Iron chastity belt, lined with silk, possibly 16th

Made:
1501-1600

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Iron chastity belt, lined with silk, possibly 16th century

Chastity belts are said to have been used as a method of ‘sin prevention’. They were historically used on women, but examples exist for animals to. The belts were first referenced in texts from the crusades which describe them being inflicted on wives by their husbands who had left for war. These belts demonstrate a misogynistic view of sexuality, something modern feminists are still fighting against.

However, it is thought that chastity belts may never actually have been used. Instead, it has been suggested that historical references of their use are examples of dark humour that poked fun at the male fear of infidelity, and some argue that existing examples of chastity belts are Victorian reproductions. Modern popular culture references of chastity belts often tend to be satirical, continuing the idea that these items were more for humour and entertainment than practical purposes.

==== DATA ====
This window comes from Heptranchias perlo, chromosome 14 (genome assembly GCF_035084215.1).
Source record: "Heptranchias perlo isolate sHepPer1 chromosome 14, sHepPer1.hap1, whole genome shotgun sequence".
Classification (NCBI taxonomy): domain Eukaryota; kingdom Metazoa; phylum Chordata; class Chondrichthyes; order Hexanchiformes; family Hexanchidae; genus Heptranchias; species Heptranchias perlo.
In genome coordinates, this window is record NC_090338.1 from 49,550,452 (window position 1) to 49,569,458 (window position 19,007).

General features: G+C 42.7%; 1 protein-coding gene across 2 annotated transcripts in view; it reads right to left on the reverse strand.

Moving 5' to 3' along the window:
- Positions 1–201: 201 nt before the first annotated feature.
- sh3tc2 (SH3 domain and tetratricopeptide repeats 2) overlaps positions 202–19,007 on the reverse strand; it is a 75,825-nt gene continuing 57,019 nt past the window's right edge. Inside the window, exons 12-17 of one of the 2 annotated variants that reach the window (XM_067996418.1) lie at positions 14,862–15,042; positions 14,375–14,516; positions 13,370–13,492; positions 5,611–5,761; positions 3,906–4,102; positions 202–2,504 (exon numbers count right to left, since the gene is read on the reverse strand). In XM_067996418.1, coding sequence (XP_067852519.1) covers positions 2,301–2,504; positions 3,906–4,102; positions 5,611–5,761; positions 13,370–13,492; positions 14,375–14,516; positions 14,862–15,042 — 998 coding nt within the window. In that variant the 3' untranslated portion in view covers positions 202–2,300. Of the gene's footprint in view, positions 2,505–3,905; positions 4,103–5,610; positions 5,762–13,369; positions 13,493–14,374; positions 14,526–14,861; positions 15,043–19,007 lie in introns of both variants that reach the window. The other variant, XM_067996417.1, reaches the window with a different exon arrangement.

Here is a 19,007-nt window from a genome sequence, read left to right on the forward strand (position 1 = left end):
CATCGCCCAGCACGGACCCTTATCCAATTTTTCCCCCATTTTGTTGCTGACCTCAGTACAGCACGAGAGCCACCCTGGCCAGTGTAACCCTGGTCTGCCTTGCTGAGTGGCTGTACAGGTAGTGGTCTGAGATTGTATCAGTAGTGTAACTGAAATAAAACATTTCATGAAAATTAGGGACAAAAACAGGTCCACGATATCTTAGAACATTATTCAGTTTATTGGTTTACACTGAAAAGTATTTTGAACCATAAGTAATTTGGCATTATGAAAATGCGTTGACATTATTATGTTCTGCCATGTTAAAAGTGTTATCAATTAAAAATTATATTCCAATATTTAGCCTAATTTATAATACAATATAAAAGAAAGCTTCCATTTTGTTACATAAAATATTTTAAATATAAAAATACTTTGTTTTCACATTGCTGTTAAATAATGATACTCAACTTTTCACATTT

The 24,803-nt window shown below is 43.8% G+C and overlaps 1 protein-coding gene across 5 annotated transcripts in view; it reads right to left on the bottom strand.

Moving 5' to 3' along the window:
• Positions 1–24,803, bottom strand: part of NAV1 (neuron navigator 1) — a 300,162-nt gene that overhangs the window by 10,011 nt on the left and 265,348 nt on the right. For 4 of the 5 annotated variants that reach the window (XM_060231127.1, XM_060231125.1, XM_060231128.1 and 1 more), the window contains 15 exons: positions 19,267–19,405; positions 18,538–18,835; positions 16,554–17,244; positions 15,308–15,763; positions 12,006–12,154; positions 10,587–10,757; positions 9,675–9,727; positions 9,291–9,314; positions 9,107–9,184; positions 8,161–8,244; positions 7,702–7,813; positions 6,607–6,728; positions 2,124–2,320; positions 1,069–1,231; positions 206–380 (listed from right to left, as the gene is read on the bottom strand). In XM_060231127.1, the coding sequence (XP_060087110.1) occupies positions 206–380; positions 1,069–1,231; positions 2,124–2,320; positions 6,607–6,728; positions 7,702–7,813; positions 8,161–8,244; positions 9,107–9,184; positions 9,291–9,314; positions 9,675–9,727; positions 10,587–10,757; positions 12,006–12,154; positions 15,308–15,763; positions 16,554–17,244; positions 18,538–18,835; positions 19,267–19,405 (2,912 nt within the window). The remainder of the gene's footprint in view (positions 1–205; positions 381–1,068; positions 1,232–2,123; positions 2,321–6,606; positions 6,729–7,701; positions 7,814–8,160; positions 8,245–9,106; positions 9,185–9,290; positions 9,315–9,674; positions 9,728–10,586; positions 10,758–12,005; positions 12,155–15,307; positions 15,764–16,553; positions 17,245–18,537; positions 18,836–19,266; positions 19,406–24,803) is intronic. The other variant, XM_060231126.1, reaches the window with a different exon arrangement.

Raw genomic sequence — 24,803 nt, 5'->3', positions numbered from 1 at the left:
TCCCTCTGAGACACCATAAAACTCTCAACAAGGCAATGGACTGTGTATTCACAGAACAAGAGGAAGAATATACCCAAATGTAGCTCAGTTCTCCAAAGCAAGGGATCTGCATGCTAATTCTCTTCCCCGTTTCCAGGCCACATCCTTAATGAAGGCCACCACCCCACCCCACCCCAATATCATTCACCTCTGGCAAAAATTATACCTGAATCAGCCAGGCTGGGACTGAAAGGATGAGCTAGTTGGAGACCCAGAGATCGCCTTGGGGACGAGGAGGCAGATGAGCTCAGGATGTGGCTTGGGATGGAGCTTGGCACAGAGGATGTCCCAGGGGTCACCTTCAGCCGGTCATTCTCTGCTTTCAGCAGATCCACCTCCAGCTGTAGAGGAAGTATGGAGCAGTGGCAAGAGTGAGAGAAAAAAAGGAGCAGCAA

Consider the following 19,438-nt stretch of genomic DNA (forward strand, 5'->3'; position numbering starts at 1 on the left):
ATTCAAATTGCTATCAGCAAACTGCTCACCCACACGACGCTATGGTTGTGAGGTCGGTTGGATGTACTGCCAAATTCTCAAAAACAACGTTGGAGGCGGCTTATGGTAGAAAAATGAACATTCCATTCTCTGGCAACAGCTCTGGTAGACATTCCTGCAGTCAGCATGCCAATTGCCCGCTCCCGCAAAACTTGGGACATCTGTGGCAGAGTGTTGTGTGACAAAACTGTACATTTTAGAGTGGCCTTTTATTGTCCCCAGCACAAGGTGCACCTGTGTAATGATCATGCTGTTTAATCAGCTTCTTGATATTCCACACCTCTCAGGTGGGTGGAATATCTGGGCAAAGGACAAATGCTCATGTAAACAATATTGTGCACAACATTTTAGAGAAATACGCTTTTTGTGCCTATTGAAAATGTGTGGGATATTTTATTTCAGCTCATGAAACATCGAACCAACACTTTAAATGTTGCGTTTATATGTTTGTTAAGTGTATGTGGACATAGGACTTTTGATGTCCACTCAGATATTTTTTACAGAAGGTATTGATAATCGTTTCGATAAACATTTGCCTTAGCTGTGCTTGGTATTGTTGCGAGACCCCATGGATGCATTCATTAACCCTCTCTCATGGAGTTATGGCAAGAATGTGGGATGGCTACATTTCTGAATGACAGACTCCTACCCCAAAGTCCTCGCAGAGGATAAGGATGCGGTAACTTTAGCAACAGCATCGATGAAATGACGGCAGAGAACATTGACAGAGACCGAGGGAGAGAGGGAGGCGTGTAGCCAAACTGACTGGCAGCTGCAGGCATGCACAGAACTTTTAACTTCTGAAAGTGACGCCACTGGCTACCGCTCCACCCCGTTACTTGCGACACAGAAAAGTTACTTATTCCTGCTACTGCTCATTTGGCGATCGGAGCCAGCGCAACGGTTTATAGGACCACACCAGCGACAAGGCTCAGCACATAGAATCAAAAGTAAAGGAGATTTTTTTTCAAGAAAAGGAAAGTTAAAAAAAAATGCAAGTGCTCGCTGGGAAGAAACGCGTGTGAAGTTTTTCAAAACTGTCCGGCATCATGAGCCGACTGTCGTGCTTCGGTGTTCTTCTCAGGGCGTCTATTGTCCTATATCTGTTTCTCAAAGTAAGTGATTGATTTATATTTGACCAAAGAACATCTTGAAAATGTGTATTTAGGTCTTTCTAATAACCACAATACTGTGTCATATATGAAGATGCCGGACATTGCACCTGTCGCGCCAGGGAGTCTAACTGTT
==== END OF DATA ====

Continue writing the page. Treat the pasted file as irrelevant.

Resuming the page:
Realistically, the (lack of) hygiene and comfort of a chastity belt alone would suggest they weren’t widely used – especially when you consider the logistics of managing menstrual cycles whilst wearing one, and the potential for injury on the sharp, metal parts.

Details

Category:
Obstetrics, Gynaecology & Contraception
Collection:
Sir Henry Wellcome's Museum Collection
Object Number:
A641279
Materials:
iron and silk
type:
chastity belts and chastity belts and